A newly created foundation is paying it forward after the community helped the founders' son achieve an ambitious goal. Jason Robinson was born with spina bifida. His school bought him a racing wheelchair. Now the Robinsons are helping other disabled children get involved in sports. Our Cara Thomas shows us how more than 100 golfers chipped in to help an 11-year-old girl.
ORISKANY FALLS, N.Y. -- For 11-year-old Mikayla Hurley, standing still isn't easy. It takes a lot of concentration and strength, especially being born with spina bifida.
"She was born 12 weeks early. So right there was pretty touchy in the beginning. But she's always had the determination and wanted to be like everybody else," said Colleen Hurley, Mikayla's mom.
But on Sunday, not only was she standing in front of more than 100 golfers at the annual T.P Open golf tournament in Oriskany Falls. She was teeing off the first ball.
This year the tournament was helping kids with physical disabilities. It benefited a newly created charity called the JRob Foundation. It's in honor of Jason Robinson, a 10-year-old boy with spina bifida, whose school raised enough money to buy him a brand new racing wheelchair so he could compete in this year's Boilermaker Wheelchair race.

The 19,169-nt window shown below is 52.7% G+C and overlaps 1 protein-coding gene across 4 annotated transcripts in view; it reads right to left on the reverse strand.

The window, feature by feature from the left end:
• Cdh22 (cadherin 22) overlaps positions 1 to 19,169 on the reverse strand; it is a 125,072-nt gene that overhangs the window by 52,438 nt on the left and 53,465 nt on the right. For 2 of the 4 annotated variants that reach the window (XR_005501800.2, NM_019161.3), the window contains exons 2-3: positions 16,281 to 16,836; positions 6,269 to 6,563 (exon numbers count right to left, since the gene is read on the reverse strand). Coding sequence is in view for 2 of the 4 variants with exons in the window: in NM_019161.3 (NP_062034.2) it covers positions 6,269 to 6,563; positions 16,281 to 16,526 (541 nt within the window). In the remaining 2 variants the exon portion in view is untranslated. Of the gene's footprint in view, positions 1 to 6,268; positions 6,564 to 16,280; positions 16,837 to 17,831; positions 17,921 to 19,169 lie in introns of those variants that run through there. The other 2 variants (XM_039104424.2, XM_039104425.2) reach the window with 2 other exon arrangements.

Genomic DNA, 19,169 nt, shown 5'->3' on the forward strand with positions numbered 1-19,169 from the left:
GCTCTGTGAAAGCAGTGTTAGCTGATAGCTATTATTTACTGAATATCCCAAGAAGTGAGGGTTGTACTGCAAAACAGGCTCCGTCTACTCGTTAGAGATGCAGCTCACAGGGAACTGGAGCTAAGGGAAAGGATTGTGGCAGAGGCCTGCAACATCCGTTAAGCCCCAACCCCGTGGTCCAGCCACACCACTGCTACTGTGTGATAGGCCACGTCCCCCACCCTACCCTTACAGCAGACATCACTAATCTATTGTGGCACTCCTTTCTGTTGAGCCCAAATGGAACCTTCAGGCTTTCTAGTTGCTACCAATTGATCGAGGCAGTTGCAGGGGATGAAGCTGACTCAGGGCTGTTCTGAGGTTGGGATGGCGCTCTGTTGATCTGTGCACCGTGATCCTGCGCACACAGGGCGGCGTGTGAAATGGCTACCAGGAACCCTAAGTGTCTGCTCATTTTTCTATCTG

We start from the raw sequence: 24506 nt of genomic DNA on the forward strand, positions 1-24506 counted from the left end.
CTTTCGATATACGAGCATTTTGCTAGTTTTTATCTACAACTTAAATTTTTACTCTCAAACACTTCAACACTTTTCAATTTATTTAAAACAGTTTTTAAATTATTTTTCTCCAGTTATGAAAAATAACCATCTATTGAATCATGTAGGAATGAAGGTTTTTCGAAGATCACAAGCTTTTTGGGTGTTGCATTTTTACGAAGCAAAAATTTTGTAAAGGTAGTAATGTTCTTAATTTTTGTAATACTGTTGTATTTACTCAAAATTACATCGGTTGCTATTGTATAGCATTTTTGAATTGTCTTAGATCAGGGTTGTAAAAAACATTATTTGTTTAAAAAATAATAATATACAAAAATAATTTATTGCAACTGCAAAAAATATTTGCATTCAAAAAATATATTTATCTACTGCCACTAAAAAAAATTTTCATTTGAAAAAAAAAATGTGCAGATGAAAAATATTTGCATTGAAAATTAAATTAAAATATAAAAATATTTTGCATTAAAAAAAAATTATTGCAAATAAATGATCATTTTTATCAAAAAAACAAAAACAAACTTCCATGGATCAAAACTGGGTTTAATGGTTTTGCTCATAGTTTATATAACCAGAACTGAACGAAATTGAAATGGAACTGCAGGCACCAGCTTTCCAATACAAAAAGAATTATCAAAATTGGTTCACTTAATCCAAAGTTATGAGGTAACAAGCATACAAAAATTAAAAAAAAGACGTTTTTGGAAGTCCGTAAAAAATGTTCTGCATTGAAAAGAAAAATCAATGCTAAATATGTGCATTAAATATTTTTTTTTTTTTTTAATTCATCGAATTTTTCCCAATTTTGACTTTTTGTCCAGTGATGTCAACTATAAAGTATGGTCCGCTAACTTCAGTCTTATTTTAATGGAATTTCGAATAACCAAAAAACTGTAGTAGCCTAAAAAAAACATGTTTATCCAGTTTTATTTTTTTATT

JRob Foundation Founder Erin Robinson said, "In order to pay it forward we are now raising money to buy adaptive equipment for other kids who don't have the opportunity to participate in sports because of their physical disability."
"Some kids if you can't do sports at all, your other options are to sit on the couch and watch tv or play in their room. And you've got to get outside and get some exercise sometimes," said Jason Robinson.
The JRob Foundation will be using all the proceeds to help a close friend. Mikayla will be receiving her very own hand cycle.
"She can go bike riding with us. She couldn't before. So this will be pretty awesome for her. It'll be easy for her," says Colleen Hurley.
That donation is just the first step for the JRob Foundation as it continues to help Central New York children break barriers.